Students in all grade levels are always asking, “What should I read next?’ It’s an important question because you want your students to continue to find books that they can read independently – inside and outside of school. In Readicide author Kelly Gallagher talks about McQuillan’s study of reluctant readers (2001). It that showed a statistically significant gain in reading and writing fluency and writing complexity with students who had had a negative attitude towards reading at the beginning of the year, but at the semester’s end had improved significantly after having finished several books on their own. How did this happen? The students were given time to read books of their choosing in school without having to complete a book report, track points, or fill in a worksheet.
Csikszentmihalyi (1990) talked about reading flow – where students can get lost in the pages of a book and achieve true pleasure in the act of reading for reading’s sake without the promise of extrinsic rewards or grades. If we want our students to achieve this state of reading flow, then we have to help them find books that are interesting and inviting to them. We must provide the time and space for them to read in school before we can hope that they will read outside of school. Often, we find our busy schedules do not allow much time to consider the question, “What shall I read next?’ We find that even during a library special, we hurry from the room lined with inviting books just waiting for a recommendation (“Pick me! You’ll find adventure here!) to use the prep period to record reading, math, and writing data on the schoolwide system or respond to a parent’s phone call or e-mail. There is always so much to do, and yet….
Perhaps you can try to answer the question about what book to read next with another question. Ask your student to think about why he liked the last book he finished. Was it a mystery or fantasy or a book about animals? Did he like the way the author told the story? Was he drawn to the subject matter or the illustrations throughout the book? Tempt students with a beautiful poetry book like National Geographic’s Book of Nature Poetry. For YA readers – was it a dystopian novel or a Steampunk novel such as Heart of Veridon by Tim Akers or Cold Magic by Kate Elliott. Is your teenager looking for books about teen anxieties and the discomfort of free choice/will? Perhaps Speak by Laurie Halse Anderson or The Perks of Being a Wallflower by Stephen Chobsky or Grasshopper Jungle by Andrew Smith will be a good fit. For some of our readers, it may be a picture book like Kate Messner’s Over and Under the Pond or Insects: The Most Fun Bug Book Ever by Sneed B. Collard III.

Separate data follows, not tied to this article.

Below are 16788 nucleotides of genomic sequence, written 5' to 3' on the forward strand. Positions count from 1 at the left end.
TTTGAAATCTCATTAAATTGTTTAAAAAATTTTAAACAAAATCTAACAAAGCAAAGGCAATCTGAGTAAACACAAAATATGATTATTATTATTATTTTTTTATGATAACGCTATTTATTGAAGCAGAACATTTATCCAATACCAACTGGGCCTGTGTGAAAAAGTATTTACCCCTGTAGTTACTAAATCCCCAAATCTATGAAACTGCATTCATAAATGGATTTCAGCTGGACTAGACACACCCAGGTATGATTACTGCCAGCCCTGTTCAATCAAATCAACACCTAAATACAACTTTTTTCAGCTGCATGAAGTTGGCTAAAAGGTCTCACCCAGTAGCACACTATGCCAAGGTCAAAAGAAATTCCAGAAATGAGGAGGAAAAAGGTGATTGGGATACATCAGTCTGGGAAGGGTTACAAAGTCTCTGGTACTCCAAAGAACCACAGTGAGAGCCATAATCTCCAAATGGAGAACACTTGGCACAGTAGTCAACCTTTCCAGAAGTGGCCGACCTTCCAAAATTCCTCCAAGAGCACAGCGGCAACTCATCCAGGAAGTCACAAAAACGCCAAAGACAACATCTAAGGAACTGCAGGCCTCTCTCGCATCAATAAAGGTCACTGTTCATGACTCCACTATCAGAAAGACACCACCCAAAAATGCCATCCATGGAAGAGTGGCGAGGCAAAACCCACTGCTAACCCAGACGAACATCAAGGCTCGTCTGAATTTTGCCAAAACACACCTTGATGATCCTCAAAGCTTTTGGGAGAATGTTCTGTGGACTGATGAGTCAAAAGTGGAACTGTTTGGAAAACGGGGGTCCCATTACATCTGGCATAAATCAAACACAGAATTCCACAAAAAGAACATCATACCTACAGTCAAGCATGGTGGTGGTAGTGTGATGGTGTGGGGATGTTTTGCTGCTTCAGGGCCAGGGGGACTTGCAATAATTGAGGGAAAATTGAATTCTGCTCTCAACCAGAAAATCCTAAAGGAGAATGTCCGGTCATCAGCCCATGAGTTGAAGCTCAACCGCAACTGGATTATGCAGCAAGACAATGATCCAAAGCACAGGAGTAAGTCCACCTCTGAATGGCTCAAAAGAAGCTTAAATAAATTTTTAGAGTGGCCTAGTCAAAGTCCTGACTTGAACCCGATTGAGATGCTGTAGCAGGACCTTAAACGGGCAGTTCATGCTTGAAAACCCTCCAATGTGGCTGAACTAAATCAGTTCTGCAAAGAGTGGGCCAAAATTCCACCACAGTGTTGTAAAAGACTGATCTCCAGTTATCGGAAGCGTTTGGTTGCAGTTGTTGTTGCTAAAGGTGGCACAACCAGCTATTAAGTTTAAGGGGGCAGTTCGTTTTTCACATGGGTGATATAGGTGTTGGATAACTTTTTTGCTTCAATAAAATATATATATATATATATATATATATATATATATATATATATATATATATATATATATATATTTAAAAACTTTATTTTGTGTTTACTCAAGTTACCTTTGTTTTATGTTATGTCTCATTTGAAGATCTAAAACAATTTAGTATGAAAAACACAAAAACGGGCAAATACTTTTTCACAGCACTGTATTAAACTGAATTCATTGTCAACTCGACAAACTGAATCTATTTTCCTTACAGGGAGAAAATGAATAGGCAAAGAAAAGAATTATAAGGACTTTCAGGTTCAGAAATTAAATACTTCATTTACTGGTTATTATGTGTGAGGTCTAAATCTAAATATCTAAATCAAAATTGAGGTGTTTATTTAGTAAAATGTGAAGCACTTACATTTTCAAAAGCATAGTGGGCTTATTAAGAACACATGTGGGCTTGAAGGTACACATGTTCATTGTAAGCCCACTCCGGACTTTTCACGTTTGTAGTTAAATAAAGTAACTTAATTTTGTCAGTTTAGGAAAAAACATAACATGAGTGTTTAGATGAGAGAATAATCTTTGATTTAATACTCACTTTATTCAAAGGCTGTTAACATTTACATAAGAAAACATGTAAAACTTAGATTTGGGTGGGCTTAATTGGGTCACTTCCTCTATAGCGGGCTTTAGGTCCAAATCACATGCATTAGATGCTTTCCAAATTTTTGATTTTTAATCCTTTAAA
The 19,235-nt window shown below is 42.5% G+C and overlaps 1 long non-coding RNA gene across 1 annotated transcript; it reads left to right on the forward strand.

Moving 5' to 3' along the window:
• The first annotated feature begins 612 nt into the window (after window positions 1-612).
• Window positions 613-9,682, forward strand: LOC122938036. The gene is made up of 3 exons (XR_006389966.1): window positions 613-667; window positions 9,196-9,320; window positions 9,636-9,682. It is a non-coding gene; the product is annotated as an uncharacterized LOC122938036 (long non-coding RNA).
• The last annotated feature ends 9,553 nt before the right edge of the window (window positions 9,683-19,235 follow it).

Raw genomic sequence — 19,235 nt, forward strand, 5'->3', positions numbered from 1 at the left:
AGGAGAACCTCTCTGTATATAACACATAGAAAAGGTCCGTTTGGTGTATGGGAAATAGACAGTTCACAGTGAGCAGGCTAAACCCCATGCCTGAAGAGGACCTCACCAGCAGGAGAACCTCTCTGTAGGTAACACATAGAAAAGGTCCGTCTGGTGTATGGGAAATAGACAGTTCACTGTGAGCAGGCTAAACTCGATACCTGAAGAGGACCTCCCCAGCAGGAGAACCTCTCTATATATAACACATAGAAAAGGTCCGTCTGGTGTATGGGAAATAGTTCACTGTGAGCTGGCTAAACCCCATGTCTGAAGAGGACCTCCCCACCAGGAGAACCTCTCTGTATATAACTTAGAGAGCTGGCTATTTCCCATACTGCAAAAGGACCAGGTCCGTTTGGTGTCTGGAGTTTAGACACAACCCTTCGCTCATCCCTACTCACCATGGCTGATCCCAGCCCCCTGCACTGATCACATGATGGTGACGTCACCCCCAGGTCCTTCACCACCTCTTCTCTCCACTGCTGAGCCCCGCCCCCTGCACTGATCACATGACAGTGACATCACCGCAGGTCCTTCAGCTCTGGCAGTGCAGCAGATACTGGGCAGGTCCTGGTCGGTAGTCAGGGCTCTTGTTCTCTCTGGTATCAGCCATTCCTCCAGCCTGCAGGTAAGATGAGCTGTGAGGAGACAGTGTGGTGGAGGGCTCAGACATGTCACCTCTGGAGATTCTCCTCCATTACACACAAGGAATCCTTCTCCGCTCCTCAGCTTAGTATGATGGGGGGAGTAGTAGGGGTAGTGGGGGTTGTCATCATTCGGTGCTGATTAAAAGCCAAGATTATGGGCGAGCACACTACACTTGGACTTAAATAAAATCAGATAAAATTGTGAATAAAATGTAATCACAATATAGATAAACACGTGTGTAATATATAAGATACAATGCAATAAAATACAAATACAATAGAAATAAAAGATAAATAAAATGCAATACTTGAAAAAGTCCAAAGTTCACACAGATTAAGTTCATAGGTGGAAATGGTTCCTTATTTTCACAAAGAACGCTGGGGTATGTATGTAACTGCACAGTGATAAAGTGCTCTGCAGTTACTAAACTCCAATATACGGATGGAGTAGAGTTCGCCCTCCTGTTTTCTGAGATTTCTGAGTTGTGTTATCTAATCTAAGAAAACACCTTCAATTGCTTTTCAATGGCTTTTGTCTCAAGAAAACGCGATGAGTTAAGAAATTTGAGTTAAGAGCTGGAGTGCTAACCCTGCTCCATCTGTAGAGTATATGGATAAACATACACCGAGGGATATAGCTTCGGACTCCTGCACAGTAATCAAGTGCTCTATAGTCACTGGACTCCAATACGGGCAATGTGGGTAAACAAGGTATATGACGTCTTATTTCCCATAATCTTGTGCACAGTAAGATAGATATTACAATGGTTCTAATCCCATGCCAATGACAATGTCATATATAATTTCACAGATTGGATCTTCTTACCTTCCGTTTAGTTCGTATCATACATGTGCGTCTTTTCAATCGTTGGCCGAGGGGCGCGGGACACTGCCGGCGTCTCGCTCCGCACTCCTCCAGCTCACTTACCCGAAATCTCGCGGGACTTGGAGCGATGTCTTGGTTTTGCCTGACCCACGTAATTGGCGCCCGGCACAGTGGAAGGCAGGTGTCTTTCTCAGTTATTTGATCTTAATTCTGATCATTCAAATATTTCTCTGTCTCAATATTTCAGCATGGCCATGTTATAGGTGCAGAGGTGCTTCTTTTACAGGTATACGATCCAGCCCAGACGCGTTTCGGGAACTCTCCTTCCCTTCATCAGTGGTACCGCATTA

Text sets are always a powerful way to engage students in discussion, using vehicles such as book clubs, literature circles, book talks, and book reviews. Since these books can offer classroom opportunities for individual, small group, and extended learning, multiple copies (at least two or three) make reading a book even more inviting. it is a good idea to write a short blurb on a sticky note and place inside on the end pages. “This book is for you if you enjoy reading,,,,” Students can preview books and post an invitation to read a particular book on a bulletin board. In this way, students naturally create a response partner(s). And encourage rereads! Students of all ages and stages benefit from a second read of a beloved book.
Finally, we need to really, truly believe that allowing students to read independently in school will not only lead to more reading outside of school; it will serve as test preparation, too. Independent reads build vocabulary and content knowledge as well as the stamina and endurance to read lengthy passages on PSSA tests and the Keystone exam. The most powerful strategy we have to build lifelong readers is to provide the time for reading daily within our classroom walls. Here are some things we can all do:
- Visit your school and local library and browse.
- Talk with librarians to find out what is new, exciting, and available to your students. Follow book recommendations on twitter.
- Read reviews on Goodreads, Amazon, Barnes & Noble, and the NY Times Book Review.
- Talk with your colleagues.
- Update your classroom library and organize it in ways most useful to your students (perhaps they can help with its organization).
- Highlight books each week and display them on a shelf so that students can have a full view rather just looking at the book spines.
- Then talk with your students about good books – all kinds of good books just waiting for someone to pick them up and remain in what Nancie Atwell refers to as “the reading zone” – a place where readers are submerged in a text until they must “come up for air.’
I am participating in #SOL17. Thanks to the two writingteachers blog team for creating this wonderful community of writers!